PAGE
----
Diary

Bernie Sanders, Soviet sympathizer, must resign his Senate seat

After it was revealed that Attorney General Jeff Sessions spoke twice to the Russian Ambassador last year as a member of the Armed Services Committee, Vermont Senator Bernie Sanders called for Session’s resignation: “Attorney General Sessions should resign and a special prosecutor should be appointed to give the American people credible answers about Russia’s involvement in the U.S. election.”

This is coming from the man who strongly sympathized with the Soviet Union during the Cold War.

Last year, Paul Sperry pointed out Sanders’ disturbing history as a communist collaborator. Here is some of his history with Nicaragua’s Sandinistas and the Soviet Union:

Sanders took several “goodwill” trips not only to the USSR, but also to Cuba and Nicaragua, where the Soviets were trying to expand their influence in our hemisphere.

In 1985, he traveled to Managua to celebrate the rise to power of the Marxist-Leninist Sandinista government. He called it a “heroic revolution.” Undermining anti-communist US policy, Sanders denounced the Reagan administration’s backing of the Contra rebels in a letter to the Sandinistas.

His betrayal did not end there. Sanders lobbied the White House to stop the proxy war and even tried to broker a peace deal. He adopted Managua as a sister city and invited Sandinista leader Daniel Ortega to visit the US. He exalted Ortega as “an impressive guy,” while attacking President Reagan.

“The Sandinista government has more support among the Nicaraguan people — substantially more support — than Ronald Reagan has among the American people,” Sanders told Vermont government-access TV in 1985.

Sanders also adopted a Soviet sister city outside Moscow and honeymooned with his second wife in the USSR. He put up a Soviet flag in his office, shocking even the Birkenstock-wearing local liberals. At the time, the Evil Empire was on the march around the world, and threatening the US with nuclear annihilation.

Then, in 1989, as the West was on the verge of winning the Cold War, Sanders addressed the national conference of the US Peace Council — a known front for the Communist Party USA, whose members swore an oath not only to the Soviet Union but to “the triumph of Soviet power in the US.”

He was also an apologist for Castro’s Cuba:

In 1989 Sanders traveled to Cuba on a trip organized by the Center for Cuban Studies, a pro-Castro group based in New York, hoping to come away with a “balanced” picture of the communist dictatorship. The late, legendary Vermont journalist Peter Freyne sighed that Sanders “came back singing the praises of Fidel Castro.”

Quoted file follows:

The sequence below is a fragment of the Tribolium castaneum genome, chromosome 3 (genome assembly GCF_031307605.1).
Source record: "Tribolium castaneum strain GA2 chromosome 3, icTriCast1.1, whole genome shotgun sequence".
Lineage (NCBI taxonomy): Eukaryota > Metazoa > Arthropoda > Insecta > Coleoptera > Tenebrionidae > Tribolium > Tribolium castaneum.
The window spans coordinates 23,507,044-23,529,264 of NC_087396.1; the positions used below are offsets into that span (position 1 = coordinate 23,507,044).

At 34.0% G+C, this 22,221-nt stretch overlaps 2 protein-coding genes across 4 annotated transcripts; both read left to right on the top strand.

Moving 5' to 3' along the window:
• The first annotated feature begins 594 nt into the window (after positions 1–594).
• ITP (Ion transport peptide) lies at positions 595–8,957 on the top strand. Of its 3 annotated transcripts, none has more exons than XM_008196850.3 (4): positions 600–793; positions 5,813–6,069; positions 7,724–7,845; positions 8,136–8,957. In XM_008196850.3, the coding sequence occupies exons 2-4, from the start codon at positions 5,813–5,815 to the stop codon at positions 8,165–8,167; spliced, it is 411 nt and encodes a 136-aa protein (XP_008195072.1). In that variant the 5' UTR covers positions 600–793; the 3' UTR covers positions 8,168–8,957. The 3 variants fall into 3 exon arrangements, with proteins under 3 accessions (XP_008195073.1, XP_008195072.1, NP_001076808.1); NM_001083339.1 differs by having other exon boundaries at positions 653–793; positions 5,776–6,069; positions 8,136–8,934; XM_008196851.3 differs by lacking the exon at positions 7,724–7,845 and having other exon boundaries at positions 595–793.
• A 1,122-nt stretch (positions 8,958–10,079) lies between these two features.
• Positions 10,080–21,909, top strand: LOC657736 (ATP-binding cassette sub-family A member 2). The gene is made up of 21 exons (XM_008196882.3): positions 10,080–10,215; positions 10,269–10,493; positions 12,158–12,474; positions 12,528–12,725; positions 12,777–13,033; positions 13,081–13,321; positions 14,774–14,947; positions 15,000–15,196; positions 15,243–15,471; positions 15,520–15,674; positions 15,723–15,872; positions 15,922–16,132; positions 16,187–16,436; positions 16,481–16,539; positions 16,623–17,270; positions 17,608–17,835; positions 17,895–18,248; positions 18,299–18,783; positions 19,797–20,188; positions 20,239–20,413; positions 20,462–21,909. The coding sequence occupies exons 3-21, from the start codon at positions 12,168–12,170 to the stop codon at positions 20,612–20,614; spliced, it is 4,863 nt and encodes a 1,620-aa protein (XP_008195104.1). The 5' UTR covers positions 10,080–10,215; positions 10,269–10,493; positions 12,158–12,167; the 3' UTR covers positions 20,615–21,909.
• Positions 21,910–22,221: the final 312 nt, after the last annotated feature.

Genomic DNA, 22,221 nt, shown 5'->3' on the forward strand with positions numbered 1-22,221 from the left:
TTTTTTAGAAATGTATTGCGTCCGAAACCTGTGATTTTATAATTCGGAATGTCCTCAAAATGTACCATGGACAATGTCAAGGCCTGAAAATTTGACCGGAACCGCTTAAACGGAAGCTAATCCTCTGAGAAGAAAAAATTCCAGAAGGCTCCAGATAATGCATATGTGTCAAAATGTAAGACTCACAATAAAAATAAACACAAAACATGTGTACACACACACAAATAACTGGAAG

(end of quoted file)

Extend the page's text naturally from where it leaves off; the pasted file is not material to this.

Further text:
“I think there is tremendous ignorance in this country as to what is going on in Cuba,” Sanders told The Burlington Free Press before he left. It’s a country with “deficiencies,” he acknowledged, but one that has made “enormous progress” in “improving the lives of poor people and working people.” When he returned to Burlington, Sanders excitedly reported that Cuba had “solved some very important problems” like hunger and homelessness. “I did not see a hungry child. I did not see any homeless people,” he told the Free Press. “Cuba today not only has free healthcare but very high quality healthcare.”

Sanders had a hunch that Cubans actually appreciated living in a one-party state. “The people we met had an almost religious affection for [Fidel Castro]. The revolution there is far deep and more profound than I understood it to be. It really is a revolution in terms of values.” It was a conclusion he had come to long before visiting the country. Years earlier Sanders said something similar during a press conference: “You know, not to say Fidel Castro and Cuba are perfect—they are certainly not—but just because Ronald Reagan dislikes these people does not mean to say the people in these nations feel the same.”

Given the fact that Bernie Sanders actively supported the Soviet Union and two of it’s satellite regimes during the height of the Cold War, and given that it is never too late to do the right thing, it is only appropriate that he resign his seat in the U.S. Senate.